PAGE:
Note to users. If you're seeing this message, it means that your browser cannot find this page's style/presentation instructions -- or possibly that you are using a browser that does not support current Web standards. Find out more about why this message is appearing, and what you can do to make your experience of our site the best it can be.

Subscribe

Sci. Signal., 16 June 2009
Vol. 2, Issue 75, p. ec198
[DOI: 10.1126/scisignal.275ec198]

EDITORS' CHOICE

Osteoblast Function Redressing the Balance

John F. Foley

Science Signaling, AAAS, Washington, DC 20005, USA

The maintenance of bone density in adult animals depends on the balance between the activities of osteoblasts, which form bone, and osteoclasts, which resorb bone. In osteoporosis, the formation of new bone cannot match the pace at which bone is resorbed, which results in a net loss of bone density. Although the role of nuclear factor {kappa}B (NF-{kappa}B) in osteoclast function is well described, its possible role in osteoblast function is unclear. Chang et al. generated transgenic mice that expressed IKK-DN [a dominant-negative (DN) form of inhibitor of {kappa}B kinase {gamma} (IKK-{gamma}) that prevents activation of NF-{kappa}B] under the control of a promoter that is active in differentiated osteoblasts. Trabecular bone density and volume were greater in IKK-DN mice than in wild-type (WT) mice at the ages of 2 and 4 weeks, although there was no difference in osteoblast number. Real-time reverse transcription polymerase chain reaction assays showed that genes necessary for bone formation were more highly expressed in IKK-DN mice than in WT mice. Osteoclast number and function were similar in both groups of mice. The AP-1 family member Fra-1, which is essential for bone formation, was more abundant in IKK-DN mice than in WT mice, and knockdown of Fra-1 reduced the bone density of IKK-DN mice. Removal of the ovaries of mice generates a model of bone loss that mimics postmenopausal osteoporosis. Whereas ovariectomized WT mice suffered the expected losses in trabecular bone density and volume, ovariectomized IKK-DN mice suffered from far less bone loss. The authors thus suggest inhibition of NF-{kappa}B activity as a therapy against the loss of bone density caused by postmenopausal osteoporosis.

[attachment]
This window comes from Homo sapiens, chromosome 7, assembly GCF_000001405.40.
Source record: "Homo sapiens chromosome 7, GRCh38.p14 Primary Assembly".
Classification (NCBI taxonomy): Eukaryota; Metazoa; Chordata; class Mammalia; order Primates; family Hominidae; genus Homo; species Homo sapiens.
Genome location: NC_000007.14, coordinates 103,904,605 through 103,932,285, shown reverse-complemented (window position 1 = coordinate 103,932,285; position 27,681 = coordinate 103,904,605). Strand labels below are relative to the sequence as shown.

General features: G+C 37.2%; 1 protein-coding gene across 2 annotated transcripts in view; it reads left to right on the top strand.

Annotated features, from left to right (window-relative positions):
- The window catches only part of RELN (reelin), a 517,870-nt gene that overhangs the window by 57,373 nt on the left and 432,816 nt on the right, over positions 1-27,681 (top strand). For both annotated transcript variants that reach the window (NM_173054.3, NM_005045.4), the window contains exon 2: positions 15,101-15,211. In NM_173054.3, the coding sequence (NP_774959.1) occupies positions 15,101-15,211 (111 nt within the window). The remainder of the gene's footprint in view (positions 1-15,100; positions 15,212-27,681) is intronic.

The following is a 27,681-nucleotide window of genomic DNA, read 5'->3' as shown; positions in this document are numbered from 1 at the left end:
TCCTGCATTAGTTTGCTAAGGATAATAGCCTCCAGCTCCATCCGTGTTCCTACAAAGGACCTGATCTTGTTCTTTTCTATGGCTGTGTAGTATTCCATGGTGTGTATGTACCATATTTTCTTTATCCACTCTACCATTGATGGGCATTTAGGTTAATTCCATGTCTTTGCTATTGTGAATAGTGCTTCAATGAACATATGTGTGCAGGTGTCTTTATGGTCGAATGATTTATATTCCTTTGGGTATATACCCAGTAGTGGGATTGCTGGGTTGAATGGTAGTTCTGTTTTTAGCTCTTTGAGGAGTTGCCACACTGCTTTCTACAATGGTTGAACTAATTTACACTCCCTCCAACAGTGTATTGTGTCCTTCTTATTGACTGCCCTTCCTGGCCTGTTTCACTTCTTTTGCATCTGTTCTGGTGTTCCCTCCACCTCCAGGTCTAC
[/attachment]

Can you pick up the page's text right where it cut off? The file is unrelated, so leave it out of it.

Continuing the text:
J. Chang, Z. Wang, E. Tang, Z. Fan, L. McCauley, R. Franceschi, K. Guan, P. H. Krebsbach, C.-Y. Wang, Inhibition of osteoblastic bone formation by nuclear factor-{kappa}B. Nat. Med. 15, 682–689 (2009). [PubMed]

Citation: J. F. Foley, Redressing the Balance. Sci. Signal. 2, ec198 (2009).



To Advertise     Find Products


Science Signaling. ISSN 1937-9145 (online), 1945-0877 (print). Pre-2008: Science's STKE. ISSN 1525-8882